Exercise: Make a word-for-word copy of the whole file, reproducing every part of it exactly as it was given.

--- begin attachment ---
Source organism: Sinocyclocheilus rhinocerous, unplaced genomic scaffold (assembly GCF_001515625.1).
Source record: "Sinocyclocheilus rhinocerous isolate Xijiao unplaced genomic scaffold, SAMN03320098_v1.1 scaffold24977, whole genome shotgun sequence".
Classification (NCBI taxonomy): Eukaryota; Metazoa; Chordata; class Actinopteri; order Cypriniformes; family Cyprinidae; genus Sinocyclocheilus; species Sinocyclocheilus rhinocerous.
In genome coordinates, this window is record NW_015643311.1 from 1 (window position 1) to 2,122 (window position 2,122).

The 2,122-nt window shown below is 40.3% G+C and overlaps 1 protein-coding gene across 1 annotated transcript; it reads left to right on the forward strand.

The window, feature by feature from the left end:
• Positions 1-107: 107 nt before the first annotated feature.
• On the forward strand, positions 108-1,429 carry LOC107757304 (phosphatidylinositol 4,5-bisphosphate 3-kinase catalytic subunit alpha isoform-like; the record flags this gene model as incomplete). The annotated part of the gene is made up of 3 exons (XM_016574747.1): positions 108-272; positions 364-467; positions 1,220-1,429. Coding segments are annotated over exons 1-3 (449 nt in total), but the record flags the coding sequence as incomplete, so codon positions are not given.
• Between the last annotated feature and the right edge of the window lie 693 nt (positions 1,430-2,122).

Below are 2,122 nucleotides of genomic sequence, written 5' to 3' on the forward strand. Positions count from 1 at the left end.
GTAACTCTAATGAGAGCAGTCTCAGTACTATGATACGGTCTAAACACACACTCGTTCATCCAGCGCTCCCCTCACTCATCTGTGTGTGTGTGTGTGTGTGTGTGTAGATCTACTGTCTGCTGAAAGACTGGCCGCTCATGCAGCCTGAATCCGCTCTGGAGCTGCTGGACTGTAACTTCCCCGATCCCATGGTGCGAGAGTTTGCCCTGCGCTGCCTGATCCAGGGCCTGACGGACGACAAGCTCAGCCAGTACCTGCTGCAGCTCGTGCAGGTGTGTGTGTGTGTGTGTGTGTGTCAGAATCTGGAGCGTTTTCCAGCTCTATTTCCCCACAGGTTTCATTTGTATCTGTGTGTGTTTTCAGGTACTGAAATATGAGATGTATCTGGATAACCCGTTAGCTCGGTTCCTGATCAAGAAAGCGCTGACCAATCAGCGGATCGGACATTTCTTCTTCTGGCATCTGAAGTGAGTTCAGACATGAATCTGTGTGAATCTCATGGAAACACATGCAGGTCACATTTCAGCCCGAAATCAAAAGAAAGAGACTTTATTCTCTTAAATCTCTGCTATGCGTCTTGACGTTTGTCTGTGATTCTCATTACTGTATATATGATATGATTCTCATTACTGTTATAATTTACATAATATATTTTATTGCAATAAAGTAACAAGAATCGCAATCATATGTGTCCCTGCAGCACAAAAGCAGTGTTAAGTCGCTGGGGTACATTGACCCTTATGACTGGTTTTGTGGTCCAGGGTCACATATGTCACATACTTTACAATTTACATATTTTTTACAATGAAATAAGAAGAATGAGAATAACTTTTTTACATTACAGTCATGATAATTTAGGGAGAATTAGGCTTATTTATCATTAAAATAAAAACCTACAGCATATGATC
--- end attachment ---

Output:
Source organism: Sinocyclocheilus rhinocerous, unplaced genomic scaffold (assembly GCF_001515625.1).
Source record: "Sinocyclocheilus rhinocerous isolate Xijiao unplaced genomic scaffold, SAMN03320098_v1.1 scaffold24977, whole genome shotgun sequence".
Classification (NCBI taxonomy): Eukaryota; Metazoa; Chordata; class Actinopteri; order Cypriniformes; family Cyprinidae; genus Sinocyclocheilus; species Sinocyclocheilus rhinocerous.
In genome coordinates, this window is record NW_015643311.1 from 1 (window position 1) to 2,122 (window position 2,122).

The 2,122-nt window shown below is 40.3% G+C and overlaps 1 protein-coding gene across 1 annotated transcript; it reads left to right on the forward strand.

The window, feature by feature from the left end:
• Positions 1-107: 107 nt before the first annotated feature.
• On the forward strand, positions 108-1,429 carry LOC107757304 (phosphatidylinositol 4,5-bisphosphate 3-kinase catalytic subunit alpha isoform-like; the record flags this gene model as incomplete). The annotated part of the gene is made up of 3 exons (XM_016574747.1): positions 108-272; positions 364-467; positions 1,220-1,429. Coding segments are annotated over exons 1-3 (449 nt in total), but the record flags the coding sequence as incomplete, so codon positions are not given.
• Between the last annotated feature and the right edge of the window lie 693 nt (positions 1,430-2,122).

Below are 2,122 nucleotides of genomic sequence, written 5' to 3' on the forward strand. Positions count from 1 at the left end.
GTAACTCTAATGAGAGCAGTCTCAGTACTATGATACGGTCTAAACACACACTCGTTCATCCAGCGCTCCCCTCACTCATCTGTGTGTGTGTGTGTGTGTGTGTGTAGATCTACTGTCTGCTGAAAGACTGGCCGCTCATGCAGCCTGAATCCGCTCTGGAGCTGCTGGACTGTAACTTCCCCGATCCCATGGTGCGAGAGTTTGCCCTGCGCTGCCTGATCCAGGGCCTGACGGACGACAAGCTCAGCCAGTACCTGCTGCAGCTCGTGCAGGTGTGTGTGTGTGTGTGTGTGTGTCAGAATCTGGAGCGTTTTCCAGCTCTATTTCCCCACAGGTTTCATTTGTATCTGTGTGTGTTTTCAGGTACTGAAATATGAGATGTATCTGGATAACCCGTTAGCTCGGTTCCTGATCAAGAAAGCGCTGACCAATCAGCGGATCGGACATTTCTTCTTCTGGCATCTGAAGTGAGTTCAGACATGAATCTGTGTGAATCTCATGGAAACACATGCAGGTCACATTTCAGCCCGAAATCAAAAGAAAGAGACTTTATTCTCTTAAATCTCTGCTATGCGTCTTGACGTTTGTCTGTGATTCTCATTACTGTATATATGATATGATTCTCATTACTGTTATAATTTACATAATATATTTTATTGCAATAAAGTAACAAGAATCGCAATCATATGTGTCCCTGCAGCACAAAAGCAGTGTTAAGTCGCTGGGGTACATTGACCCTTATGACTGGTTTTGTGGTCCAGGGTCACATATGTCACATACTTTACAATTTACATATTTTTTACAATGAAATAAGAAGAATGAGAATAACTTTTTTACATTACAGTCATGATAATTTAGGGAGAATTAGGCTTATTTATCATTAAAATAAAAACCTACAGCATATGATC